Rap fans know what they’re getting at this point from Victor Vasquez – better-known as Kool A.D.: left-field, border-line absurdist free-associative rhymes, delivered with a “What, me worry?” grin in the vein of Alfred E. Neuman.
But after Das Racist split, Vasquez seemed to quietly retreat to the Bay Area for some reflection. His first DR-release was the lackluster Palm Wine Drunkard, and folks questioned his next step as a solo artist. But since then, A.D. has been pretty prolific, with multiple guest-track appearances and five mixtapes in two years.
Much in the vein of 19 and 63, Word O.K. is a fitting companion piece to December’s Not O.K.. And while not much has changed, the continuity is not necessarily a bad thing. This project is definitely still Kool A.D in his truest form (“The best rapper alive.”). He tells you as much in the opening, right before he humorously informs you that he just sent an e-mail to himself and is going to read from it. He’s still lacing solid production from familiar friends like Amaze 88 and Mike Finito, and again features guest spots from Del the Funky Homosapien and Ladybug Mecca, among others. But the whole record is smoother, tighter and – dare I say of an A.D. project – more polished. Word O.K. is a solid effort that falls somewhere ahead of Not O.K. but ostensibly short of the terrific 51.
Some of A.D.’s stumbles remain in the forefront, however. The former Das Racist artist still cannily cloaks his rhymes with humor to hide any deficiencies or insecurities. Clunky rhyme? Just a joke. Lyrics that devolve into jibberish? It’s intentional. Lines lifted wholesale from other rappers? He’s not just filling space, he’s paying homage. It’s a clever defense that allows him to frame himself as above the fray and inscrutable to the “white devil sophistry” of Rap Genius lyric-readers. “MoMA couldn’t frame it,” he raps on “I’m on a Plane”, drawing a parallel to the Is that art? world of modern art galleries.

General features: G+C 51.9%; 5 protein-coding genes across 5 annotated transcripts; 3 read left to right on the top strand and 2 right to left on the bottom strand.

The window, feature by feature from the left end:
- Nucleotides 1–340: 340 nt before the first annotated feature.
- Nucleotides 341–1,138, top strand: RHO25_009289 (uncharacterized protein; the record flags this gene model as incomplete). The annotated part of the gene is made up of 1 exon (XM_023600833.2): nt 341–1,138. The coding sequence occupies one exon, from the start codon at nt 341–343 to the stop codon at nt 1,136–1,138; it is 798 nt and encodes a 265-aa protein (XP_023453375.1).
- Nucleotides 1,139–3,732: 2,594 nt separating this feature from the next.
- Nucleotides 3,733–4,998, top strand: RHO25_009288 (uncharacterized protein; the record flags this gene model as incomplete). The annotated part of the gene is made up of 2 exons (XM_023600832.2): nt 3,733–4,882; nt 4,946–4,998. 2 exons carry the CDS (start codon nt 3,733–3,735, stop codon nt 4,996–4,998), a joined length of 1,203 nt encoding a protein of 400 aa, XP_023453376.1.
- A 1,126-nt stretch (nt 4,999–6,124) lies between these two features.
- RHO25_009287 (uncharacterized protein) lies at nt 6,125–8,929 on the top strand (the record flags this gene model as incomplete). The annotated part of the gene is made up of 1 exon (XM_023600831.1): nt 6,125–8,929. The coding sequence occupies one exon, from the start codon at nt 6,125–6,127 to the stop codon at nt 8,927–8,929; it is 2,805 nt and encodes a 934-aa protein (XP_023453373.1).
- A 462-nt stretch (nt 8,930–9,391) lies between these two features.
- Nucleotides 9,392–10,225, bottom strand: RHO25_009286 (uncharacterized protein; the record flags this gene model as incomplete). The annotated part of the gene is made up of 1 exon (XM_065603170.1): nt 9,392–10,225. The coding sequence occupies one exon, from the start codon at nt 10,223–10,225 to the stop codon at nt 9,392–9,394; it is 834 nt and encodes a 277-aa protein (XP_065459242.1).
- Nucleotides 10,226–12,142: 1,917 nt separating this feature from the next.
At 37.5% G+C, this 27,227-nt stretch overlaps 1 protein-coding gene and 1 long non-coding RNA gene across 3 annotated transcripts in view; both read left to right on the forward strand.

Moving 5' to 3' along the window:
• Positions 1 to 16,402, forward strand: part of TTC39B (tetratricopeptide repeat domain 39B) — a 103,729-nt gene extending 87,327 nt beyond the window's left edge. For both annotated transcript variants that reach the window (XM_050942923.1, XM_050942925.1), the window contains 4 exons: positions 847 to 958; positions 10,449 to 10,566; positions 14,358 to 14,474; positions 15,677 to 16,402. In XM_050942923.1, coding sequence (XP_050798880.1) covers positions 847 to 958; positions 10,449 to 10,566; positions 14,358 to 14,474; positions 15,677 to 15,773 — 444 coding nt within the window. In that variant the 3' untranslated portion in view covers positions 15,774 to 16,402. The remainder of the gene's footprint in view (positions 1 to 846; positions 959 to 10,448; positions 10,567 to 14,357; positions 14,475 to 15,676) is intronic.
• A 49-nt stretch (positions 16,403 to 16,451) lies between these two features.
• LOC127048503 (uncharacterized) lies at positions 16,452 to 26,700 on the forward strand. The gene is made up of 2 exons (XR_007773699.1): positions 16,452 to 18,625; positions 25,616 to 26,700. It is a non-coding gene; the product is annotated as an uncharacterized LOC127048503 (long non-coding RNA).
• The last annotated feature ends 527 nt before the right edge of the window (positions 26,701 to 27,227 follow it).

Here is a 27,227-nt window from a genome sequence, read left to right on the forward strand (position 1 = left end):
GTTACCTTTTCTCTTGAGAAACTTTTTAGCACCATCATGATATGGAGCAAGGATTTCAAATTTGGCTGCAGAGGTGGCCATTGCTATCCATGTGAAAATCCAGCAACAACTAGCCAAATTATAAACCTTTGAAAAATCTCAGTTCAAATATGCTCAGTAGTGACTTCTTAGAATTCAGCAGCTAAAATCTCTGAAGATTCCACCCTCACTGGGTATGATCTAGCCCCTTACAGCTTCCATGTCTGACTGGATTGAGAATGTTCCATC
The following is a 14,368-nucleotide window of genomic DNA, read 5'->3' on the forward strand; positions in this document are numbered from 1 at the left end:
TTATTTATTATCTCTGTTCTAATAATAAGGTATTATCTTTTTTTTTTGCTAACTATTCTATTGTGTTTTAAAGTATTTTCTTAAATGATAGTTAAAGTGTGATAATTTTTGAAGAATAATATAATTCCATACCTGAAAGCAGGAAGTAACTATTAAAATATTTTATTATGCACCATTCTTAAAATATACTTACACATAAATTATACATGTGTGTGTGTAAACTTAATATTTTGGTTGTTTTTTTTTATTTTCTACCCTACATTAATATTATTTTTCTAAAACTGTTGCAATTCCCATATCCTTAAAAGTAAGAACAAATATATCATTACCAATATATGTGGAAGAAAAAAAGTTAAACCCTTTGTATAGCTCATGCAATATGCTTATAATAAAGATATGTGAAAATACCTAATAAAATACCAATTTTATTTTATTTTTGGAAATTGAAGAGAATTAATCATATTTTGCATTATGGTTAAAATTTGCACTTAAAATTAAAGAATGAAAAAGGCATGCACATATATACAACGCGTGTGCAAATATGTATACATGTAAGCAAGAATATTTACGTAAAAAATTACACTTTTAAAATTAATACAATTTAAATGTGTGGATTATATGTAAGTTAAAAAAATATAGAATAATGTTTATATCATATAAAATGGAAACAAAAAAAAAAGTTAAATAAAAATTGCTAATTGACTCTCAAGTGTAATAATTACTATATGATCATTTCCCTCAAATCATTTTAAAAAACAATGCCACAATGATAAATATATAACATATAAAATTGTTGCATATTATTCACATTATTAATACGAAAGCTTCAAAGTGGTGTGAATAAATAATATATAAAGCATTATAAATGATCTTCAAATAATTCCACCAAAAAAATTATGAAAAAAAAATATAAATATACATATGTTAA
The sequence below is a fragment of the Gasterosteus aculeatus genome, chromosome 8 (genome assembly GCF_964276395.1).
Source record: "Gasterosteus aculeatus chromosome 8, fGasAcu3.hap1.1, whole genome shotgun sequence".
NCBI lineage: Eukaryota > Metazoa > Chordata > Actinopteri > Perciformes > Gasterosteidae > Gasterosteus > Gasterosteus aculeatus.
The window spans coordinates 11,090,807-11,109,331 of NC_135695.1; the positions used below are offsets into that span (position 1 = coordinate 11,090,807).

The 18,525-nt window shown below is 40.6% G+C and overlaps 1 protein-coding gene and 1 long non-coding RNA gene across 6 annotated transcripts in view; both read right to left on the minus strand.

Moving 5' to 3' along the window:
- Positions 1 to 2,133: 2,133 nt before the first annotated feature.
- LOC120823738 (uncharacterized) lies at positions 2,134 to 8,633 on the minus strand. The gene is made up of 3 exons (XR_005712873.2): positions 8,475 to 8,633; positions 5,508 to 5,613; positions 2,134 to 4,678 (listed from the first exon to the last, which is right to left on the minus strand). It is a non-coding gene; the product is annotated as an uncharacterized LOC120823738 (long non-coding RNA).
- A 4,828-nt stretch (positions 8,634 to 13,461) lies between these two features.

He’s also self-referential to the point of falling into the reflecting pool. Within moments of the record starting, he’s not only recycled a line he used previously but called himself out on it in the next breath. Yes, he’s “Kool A.D., the navel gazer” but he’s also “the wavy bather, the lazy shaver, the gravy taster, the crazy caker, the paper taker, the lady chaser” and other descriptors he strings together in an aimless – but clearly skillful – graffiti tag. Much like Manny Pacquiao, the dude can string together vicious combinations but more often he simply refuses to be boxed in. He’s complex.
More so than just about any other rappers who say they’re “not a rapper,” Kool A.D. really feels like he’s not a rapper. He sells his art on Instagram. He’s writing a novel. He has some interesting ideas on the dangerous downside of ambition (“I’m On A Plane”), the potential of activism (“What can one man do? I don’t know. Probably a lot,” he raps on album standout “Life & Time”) and the frightening notion of corporations silently controlling our interests (“Special Forces”). And while these sometimes sound a bit like half-baked dorm room arguments – he even hits on 3-D printing – Word O.K. is consistently interesting and always entertaining. He indeed possesses the ability to “climb through raps to worlds untouched, and unsullied by human language.”
He’s an artist. He’s a bullshitter. He’s a dolphin. He’s ODB plus Mariah. He’s Kool A.D., and there’s only one like him.